On June 20, 1971, I was ordained to the gospel ministry — so the ordination certificate reads to this day. I reread it from time to time, still wondering what in the world it means to be a gospel minister. The ordination took place at the Northridge Baptist Church in Mesquite, Texas, where I was the minister of youth. My church history professor/mentor, William R. Estep, drove the 45 miles from Southwestern Baptist Theological Seminary to preach the ordination sermon, and I remain deeply honored by his presence. At the ordaining council he asked me a question and I stumbled, I recall. For the life of me, I can’t remember the question, but I have a distinct memory of choking in his presence, a bit of recollected humiliation even yet.
But I passed — I wonder if I still would — and they ordained me. The service was simple and to the point, like Dr. Estep’s sermon. I recall little that was said, but have profound memories of that unspoken ritual, the laying on of hands, a symbolic act that over time acquired transcendent, if not sacramental, significance.
Those people trusted God and the future enough to take a chance on me as a minister. It was a gamble, to be sure; still is. Some had reservations, I suspect. I was a child of the 1960s and the fact that the first youth revival sermons I preached had titles taken from Beatles’ songs (Prodigal Son: “A Real Nowhere Man”) — I’m blushing still — made some of those Texas Baptists a bit nervous. If they were worried, they kept it to themselves.
Forty-five years later, almost to the day, I was the preacher at the ordination of Rachel Revelle at Winston-Salem’s Knollwood Baptist Church. Rachel, a recent graduate of the Wake Forest School of Divinity, selected the biblical texts from Genesis 18 and John 4. One text finds Jacob, AKA Israel, the manipulating little cheater, all alone in what seems a God-forsaken wilderness. But by story’s end, he’s confessing, “Surely the Lord was in this place and I knew it not.”All ministers should carry that text in their hearts.
The other text finds Jesus at a Samaritan water hole during the hottest time of the day, tired, hungry and chatty with a woman that there’s no way in hell (theologically speaking) he should be talking to. I’d preached on Jacob often, but never even once on the “woman at the well;” and it honestly overwhelmed me. So thanks to Reverend Revelle, 45 years after my own ordination, Jesus of Nazareth still does a job on me, remaining agonizingly relevant and radical.
In this story (at Jacob’s well, BTW), Jesus violates all the social, ritual, theological, doctrinal, racial, religious, gender, demographic, ethical and cosmological boundaries of his day, with a woman who, like Jacob the cheater, did not in the slightest deserve to be chosen. Jesus breaks every rule: talking to her; asking to share her water — oblivious to the “separate but equal” rule regarding Jewish/Samaritan facilities; takes her theological commentary seriously; and compromises his already questionable reputation by dialoging with a woman whose sexual escapades were so notorious that even strangers passing through had heard of them. She’s married five times and living with some guy now. Add drugs and handguns and she could have been Ava on “Justified!”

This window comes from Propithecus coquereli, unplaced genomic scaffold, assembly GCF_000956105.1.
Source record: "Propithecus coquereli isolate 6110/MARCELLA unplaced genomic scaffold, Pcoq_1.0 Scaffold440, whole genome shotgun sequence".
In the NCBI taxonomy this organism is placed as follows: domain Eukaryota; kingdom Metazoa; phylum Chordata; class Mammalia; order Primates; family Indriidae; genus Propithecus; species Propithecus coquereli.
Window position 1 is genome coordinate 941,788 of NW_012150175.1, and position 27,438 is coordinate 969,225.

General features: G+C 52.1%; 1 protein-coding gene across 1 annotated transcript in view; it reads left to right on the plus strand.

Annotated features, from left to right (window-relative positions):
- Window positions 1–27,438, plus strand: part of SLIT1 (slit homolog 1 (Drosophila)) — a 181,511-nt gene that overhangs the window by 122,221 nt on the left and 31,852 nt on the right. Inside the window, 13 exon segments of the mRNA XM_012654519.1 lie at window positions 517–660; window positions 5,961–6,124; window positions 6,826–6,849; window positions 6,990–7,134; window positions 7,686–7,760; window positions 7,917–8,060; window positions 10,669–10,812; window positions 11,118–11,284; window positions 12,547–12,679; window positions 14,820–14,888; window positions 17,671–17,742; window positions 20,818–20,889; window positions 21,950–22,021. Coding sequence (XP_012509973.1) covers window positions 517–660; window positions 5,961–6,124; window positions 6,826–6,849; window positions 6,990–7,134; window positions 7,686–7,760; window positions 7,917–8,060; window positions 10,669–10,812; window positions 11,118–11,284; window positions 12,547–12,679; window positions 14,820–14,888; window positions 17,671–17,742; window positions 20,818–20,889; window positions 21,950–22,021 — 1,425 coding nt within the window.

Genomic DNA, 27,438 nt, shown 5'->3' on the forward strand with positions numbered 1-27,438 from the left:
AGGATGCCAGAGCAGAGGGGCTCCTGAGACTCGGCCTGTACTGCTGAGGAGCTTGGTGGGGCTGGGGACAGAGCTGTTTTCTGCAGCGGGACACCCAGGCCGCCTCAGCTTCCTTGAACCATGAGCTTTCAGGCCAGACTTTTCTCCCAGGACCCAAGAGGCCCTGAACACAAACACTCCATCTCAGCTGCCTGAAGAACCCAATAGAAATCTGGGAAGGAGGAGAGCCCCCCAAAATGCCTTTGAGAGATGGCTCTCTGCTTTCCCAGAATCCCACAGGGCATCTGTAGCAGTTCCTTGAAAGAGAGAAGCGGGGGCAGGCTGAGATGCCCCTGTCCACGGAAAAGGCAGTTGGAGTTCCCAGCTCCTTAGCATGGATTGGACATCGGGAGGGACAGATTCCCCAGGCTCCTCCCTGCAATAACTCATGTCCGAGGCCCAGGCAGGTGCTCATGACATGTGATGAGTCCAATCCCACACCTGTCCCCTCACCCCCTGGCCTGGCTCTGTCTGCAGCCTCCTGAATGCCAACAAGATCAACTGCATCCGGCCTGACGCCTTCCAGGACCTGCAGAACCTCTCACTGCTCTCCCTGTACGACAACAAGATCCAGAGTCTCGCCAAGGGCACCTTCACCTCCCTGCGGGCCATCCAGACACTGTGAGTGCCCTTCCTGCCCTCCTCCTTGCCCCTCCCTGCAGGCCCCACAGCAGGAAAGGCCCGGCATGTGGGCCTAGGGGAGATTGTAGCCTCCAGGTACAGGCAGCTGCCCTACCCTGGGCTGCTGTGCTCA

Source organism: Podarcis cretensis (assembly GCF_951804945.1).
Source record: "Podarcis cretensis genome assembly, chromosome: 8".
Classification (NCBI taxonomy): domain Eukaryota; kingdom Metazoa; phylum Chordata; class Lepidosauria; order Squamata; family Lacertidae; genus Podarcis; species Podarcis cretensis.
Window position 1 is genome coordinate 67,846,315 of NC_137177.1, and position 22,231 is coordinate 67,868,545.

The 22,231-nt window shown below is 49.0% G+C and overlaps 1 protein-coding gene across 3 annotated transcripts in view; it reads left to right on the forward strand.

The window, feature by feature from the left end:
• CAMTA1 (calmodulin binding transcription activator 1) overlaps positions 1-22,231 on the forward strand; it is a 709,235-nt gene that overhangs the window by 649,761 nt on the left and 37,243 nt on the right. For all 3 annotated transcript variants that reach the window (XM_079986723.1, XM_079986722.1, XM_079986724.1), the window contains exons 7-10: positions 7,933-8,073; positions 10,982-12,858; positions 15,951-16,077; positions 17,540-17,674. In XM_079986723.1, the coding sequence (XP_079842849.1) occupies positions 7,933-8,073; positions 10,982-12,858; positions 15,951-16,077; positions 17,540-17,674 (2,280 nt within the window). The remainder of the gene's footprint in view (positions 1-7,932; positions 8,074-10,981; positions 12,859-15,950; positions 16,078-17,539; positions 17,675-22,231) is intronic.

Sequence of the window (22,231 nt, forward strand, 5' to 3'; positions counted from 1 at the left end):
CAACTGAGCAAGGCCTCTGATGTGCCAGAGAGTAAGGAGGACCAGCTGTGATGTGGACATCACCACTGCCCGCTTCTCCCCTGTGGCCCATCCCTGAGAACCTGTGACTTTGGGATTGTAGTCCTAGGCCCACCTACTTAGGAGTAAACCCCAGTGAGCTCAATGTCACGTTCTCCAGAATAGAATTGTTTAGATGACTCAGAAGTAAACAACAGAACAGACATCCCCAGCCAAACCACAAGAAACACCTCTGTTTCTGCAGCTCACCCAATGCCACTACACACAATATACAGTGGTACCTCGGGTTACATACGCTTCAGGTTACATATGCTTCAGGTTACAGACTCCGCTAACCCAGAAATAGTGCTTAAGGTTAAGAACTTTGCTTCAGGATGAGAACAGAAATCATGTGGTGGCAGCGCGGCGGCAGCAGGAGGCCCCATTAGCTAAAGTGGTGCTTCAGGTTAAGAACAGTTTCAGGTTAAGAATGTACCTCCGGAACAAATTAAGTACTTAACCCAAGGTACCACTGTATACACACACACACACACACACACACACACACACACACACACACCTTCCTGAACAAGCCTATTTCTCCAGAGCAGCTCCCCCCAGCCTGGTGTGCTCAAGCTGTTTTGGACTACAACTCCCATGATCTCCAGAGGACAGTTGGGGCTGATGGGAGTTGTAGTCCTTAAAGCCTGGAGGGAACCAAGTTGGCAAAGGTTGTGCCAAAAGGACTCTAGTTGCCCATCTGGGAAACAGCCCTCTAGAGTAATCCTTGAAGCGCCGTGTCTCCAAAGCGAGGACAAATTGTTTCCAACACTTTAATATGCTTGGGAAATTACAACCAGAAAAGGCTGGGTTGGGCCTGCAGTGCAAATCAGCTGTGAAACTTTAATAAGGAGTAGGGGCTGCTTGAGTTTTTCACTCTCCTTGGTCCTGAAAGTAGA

The disciples come back with some food, and the text says wonderfully, they “were astonished to see him talking with a woman; but none of them said, ‘Why are you talking to her?’.” Apparently they’d already learned that when Jesus engaged with “public sinners” there was nothing they could do to stop him.
“The disciples were astonished to see him talking with a woman.” And in those words grace broke through; surely the Lord was at that well, on that dusty, thirsty afternoon. And maybe we still know it not. On the way to ordaining Rachel Revelle, Jesus’ radical grace still astonishes us, transforming a Samaritan woman while challenging the religio/cultural/gender boundaries that kept her stuck, stereotyped, and, yes, lost to her real value.
Rachel Revelle is the first woman ordained in a four-generation ministerial family, with a legacy that also connects her to Antoinette Brown, Oberlin College graduate and the first woman ordained by a major American denomination (Congregationalists). On her way to ordination in 1851, Brown wrote: “Associated as I have been this winter frequently with ministers, I have not found one that has been both ready and willing to talk over the matter [of ordaining women] candidly. … Some of them around here at least begin to feel a little uneasy in their old position and are not quite ready to advocate that.” One hundred thirty-five years later, what “old position” should today’s ministers “feel a little uneasy” about?
There’s a woman in our Highland Avenue church who shows up at local jails and registers prisoners to vote just before they are released. “It’s my way of helping them realize that they’re free again; and that they are still human,” she says.
She says it’s a calling. I’m astonished.